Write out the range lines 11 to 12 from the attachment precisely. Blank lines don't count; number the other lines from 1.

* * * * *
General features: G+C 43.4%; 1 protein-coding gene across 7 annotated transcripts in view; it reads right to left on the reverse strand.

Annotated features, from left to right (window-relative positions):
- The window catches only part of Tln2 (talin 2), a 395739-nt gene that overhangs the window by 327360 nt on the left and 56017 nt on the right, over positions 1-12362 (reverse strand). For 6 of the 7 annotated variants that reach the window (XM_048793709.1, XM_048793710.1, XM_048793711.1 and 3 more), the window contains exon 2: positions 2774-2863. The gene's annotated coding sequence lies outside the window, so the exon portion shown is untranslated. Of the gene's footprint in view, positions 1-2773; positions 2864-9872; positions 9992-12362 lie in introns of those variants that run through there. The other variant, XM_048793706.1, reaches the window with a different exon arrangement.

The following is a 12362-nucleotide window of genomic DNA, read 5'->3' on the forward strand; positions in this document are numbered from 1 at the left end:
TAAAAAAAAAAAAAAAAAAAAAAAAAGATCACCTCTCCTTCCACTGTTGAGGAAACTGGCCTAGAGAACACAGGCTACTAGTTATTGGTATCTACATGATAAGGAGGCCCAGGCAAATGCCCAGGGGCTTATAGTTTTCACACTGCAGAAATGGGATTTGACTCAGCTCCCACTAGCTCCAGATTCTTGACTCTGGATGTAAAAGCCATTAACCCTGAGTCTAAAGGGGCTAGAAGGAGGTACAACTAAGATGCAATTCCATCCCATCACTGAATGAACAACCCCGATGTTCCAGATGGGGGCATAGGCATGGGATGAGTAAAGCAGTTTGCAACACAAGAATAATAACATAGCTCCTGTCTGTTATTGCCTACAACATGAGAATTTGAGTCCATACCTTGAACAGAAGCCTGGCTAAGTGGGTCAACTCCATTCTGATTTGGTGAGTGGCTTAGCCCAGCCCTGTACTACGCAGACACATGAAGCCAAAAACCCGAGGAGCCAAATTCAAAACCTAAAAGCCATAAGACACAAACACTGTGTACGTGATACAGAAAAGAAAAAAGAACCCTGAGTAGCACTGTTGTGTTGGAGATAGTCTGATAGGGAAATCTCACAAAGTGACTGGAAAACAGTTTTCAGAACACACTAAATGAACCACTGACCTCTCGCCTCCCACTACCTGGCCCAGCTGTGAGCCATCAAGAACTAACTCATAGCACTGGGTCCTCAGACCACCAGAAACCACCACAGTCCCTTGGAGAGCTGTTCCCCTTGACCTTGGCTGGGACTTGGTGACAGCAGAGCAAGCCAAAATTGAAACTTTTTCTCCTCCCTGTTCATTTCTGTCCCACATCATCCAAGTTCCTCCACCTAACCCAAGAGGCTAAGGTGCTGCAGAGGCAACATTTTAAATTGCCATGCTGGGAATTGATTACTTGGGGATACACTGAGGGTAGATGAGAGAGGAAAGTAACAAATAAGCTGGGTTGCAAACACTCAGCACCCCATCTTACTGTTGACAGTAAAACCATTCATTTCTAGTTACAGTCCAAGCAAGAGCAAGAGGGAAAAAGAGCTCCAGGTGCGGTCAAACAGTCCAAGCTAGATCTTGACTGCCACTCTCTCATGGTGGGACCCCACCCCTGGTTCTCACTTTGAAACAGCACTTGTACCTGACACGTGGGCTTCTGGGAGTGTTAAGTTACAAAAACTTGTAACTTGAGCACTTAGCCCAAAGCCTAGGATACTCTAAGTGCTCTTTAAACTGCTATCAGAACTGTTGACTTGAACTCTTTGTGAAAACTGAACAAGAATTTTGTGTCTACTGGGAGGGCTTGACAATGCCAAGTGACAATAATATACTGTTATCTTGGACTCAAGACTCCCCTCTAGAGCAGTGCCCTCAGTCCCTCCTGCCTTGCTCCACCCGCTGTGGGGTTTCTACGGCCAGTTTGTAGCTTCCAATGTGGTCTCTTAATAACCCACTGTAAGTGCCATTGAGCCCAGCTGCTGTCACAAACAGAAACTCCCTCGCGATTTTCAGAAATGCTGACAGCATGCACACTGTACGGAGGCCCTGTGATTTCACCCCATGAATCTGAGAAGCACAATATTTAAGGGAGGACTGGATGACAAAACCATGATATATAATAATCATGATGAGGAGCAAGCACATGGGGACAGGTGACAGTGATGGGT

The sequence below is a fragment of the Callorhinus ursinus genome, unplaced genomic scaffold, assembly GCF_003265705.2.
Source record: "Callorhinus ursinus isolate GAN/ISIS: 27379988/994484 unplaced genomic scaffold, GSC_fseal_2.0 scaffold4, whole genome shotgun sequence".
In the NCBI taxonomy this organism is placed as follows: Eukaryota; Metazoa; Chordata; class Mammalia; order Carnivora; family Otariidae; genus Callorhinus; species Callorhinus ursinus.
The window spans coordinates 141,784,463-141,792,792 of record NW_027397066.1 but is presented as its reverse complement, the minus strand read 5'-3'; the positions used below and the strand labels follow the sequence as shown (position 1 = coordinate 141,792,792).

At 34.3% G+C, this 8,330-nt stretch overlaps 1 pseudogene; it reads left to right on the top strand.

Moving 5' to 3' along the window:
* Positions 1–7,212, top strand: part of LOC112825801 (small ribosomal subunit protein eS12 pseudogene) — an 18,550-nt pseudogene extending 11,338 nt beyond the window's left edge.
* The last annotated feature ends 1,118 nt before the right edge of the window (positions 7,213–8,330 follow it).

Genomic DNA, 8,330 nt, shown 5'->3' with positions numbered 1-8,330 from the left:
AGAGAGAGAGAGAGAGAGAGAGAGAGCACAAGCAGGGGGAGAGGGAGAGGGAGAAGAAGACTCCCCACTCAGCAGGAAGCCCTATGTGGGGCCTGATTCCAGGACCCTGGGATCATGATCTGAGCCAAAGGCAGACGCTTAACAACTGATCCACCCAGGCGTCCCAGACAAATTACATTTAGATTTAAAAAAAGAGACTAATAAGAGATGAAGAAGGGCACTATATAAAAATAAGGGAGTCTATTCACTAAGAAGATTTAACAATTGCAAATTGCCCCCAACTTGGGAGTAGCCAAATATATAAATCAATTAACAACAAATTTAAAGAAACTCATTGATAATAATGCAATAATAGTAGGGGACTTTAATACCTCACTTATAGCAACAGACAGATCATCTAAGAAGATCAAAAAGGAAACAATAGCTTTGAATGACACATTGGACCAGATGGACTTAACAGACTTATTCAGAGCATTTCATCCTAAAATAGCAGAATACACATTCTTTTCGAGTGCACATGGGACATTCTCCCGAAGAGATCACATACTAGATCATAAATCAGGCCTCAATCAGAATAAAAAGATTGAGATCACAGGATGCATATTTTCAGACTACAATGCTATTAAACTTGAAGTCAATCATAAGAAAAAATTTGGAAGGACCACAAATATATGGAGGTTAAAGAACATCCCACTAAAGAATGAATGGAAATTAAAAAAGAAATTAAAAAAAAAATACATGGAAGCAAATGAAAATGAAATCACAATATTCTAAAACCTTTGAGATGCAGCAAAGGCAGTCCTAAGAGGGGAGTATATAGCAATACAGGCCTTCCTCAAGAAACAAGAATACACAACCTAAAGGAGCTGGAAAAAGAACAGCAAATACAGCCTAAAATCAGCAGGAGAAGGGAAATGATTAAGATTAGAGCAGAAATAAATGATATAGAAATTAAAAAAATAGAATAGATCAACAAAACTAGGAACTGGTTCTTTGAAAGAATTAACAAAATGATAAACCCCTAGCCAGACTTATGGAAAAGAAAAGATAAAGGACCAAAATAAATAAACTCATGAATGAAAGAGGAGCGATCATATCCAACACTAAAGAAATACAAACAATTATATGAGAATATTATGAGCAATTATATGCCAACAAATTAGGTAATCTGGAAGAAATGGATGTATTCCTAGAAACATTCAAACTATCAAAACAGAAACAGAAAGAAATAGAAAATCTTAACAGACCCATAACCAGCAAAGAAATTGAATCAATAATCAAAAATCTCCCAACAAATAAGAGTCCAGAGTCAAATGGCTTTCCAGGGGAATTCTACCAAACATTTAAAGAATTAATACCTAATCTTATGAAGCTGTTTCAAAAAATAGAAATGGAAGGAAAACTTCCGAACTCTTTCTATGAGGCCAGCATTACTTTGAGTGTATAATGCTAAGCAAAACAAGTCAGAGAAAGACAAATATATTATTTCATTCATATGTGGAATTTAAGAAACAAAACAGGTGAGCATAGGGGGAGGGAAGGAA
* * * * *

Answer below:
Moving 5' to 3' along the window:
* Positions 1–7,212, top strand: part of LOC112825801 (small ribosomal subunit protein eS12 pseudogene) — an 18,550-nt pseudogene extending 11,338 nt beyond the window's left edge.